What the Color of Your Snot is Telling You

It may be an untraditional method of examination, but paying closer attention to the color, and perhaps texture, of your nasal mucus could tell you important things about your health.


When you are at a normal state of health, your nasal mucus is usually clear in color. Normal mucus is comprised mostly of water, with a few antibodies, proteins, and dissolved salts as well. Your body produces it every hour of every day.


Nasal mucus that is white in color means you are likely congested. This may in some cases indicate a cold or sinus infection. The mucus becomes white because your nasal tissues are inflamed and swollen, which slows down the mucus flow. The slower flow leads to a loss of moisture, leaving the mucus cloudy and thickened.


If your snot has turned yellow, it might mean that your infection is getting worse. White blood cells are sent to the sinuses to fight an infection and when they are used up, they drain out, giving the mucus a yellow tint.

This is generally believed to indicate a cold, which could last up to two weeks. You would be wise to get a lot of rest and push fluids through your system.


At this point, your immune system is potentially struggling against an infection. The nasal mucus takes on the green coloration from dead white cells and other nasty tissue. When you are experiencing this type of drainage after more than 10 days, you should consider consulting a physician. This could indicate a nasty bacterial infection.


Black mucus may indicate the presence of a serious fungal infection. When someone has a compromised immune system, they are more susceptible to a serious infection requiring professional, medical treatment.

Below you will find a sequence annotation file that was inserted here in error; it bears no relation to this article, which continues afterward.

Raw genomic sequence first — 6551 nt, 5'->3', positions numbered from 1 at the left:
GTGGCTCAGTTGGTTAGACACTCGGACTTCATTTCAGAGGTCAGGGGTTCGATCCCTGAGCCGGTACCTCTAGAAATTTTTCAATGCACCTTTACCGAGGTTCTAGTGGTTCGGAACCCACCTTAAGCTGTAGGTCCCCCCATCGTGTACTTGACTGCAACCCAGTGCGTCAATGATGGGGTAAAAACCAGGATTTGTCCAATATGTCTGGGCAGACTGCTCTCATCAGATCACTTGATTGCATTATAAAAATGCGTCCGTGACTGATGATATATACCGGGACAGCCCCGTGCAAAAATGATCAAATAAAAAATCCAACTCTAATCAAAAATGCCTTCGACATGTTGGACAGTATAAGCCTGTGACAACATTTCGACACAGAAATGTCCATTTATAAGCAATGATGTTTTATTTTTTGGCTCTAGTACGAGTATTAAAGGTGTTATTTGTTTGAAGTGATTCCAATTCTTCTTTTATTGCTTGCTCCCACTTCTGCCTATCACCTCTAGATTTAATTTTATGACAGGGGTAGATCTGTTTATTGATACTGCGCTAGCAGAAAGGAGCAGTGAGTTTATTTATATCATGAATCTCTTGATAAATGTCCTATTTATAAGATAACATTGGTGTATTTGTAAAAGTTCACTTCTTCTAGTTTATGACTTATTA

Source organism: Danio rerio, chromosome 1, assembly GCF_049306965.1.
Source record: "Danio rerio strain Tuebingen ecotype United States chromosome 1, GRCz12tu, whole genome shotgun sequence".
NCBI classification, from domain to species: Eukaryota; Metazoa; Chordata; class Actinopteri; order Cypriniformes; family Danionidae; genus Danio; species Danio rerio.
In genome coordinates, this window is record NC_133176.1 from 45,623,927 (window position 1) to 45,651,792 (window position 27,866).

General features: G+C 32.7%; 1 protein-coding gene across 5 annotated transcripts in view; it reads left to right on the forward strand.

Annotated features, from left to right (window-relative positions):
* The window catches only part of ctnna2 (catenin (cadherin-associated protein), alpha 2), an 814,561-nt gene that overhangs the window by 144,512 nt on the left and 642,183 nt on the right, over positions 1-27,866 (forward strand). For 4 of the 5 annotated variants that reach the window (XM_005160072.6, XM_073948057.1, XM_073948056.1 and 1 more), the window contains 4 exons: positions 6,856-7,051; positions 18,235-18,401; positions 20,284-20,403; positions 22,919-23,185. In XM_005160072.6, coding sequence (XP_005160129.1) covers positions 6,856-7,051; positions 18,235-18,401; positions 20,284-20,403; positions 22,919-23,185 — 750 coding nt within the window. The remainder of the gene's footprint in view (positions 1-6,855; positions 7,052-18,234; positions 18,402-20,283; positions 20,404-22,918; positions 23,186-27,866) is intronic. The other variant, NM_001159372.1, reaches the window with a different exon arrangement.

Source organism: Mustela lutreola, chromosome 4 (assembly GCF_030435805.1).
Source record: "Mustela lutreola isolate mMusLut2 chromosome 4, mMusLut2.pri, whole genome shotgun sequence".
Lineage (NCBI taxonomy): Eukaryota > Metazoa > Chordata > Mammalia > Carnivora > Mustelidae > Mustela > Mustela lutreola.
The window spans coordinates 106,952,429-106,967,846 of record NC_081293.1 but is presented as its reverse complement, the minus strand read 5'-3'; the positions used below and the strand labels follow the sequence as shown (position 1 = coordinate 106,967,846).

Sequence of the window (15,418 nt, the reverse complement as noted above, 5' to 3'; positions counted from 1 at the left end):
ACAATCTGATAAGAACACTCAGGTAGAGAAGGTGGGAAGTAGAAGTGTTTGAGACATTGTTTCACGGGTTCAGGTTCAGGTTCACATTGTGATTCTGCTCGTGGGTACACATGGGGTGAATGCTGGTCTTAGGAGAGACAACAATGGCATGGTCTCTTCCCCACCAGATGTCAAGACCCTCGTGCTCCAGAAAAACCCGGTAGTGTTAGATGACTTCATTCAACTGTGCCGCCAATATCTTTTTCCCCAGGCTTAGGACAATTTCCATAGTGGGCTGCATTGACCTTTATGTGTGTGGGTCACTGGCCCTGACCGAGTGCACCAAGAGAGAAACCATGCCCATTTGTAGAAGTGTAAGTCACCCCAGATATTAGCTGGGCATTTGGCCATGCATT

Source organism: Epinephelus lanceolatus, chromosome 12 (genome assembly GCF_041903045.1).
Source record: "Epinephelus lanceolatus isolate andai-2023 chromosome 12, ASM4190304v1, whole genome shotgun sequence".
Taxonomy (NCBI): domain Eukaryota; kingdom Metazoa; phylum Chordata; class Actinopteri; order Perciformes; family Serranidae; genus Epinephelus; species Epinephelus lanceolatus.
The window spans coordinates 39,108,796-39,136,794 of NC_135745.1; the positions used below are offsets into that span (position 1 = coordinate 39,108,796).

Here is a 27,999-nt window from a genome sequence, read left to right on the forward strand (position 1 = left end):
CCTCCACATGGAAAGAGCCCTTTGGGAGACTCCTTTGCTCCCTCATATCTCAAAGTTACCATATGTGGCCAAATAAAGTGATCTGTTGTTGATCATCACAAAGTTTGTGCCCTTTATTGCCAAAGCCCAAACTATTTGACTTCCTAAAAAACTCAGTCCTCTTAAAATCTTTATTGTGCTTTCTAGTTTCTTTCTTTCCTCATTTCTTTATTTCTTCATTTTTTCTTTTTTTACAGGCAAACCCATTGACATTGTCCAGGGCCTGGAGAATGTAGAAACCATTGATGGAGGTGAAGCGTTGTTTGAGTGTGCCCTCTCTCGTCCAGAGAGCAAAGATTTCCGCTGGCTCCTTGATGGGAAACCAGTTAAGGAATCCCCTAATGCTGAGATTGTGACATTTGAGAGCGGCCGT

According to Neil L. Kao, MD, associate professor of medicine at the University of South Carolina School of Medicine, “you can have perfectly clear mucus and have a terrible ear and sinus infection.” If an infection is present, you will likely have other symptoms such as fever, congestion, and pressure in the face or ears.

Note: If you think you have an infection, it is advisable to consult a health professional you trust.

Mucus actually serves a purpose

snotMucus serves an important function in the body. It works much like a protective layer over the surfaces of the mouth, sinuses, nose, throat, gastrointestinal tract, and lungs to protect the tissue from drying out. Without the moisture of mucus, these tissues
would dry up and crack.

Mucus also works to trap unwanted bacteria and prevent it from entering the body. It also has antibodies in it that identify invading viruses and bacteria. In addition to that, it has enzymes that help kill those invaders before they can make you sick.

How can you reduce some of your mucus?

Using saline nasal rinses and sprays are a good option for thinning out mucus in your nasal passages. If you’re just at the start of a cold or fighting allergies, those are both good options.

“They thin out the mucus and make it more bearable,” advises Dr. Jayakar Nayak, MD, Ph.D, an ear, nose, and throat specialist at Stanford Hospital and Clinics. “It’s like cleaning out the plumbing.”

He suggests using saline rinses as needed, specifying that it should not be overdone. Be sure not to make the saline rinse with tap water; however, as it could be contaminated with foreign substances that might lead to your development of infection. Instead, purchase sterile solutions.

-The Alternative Daily


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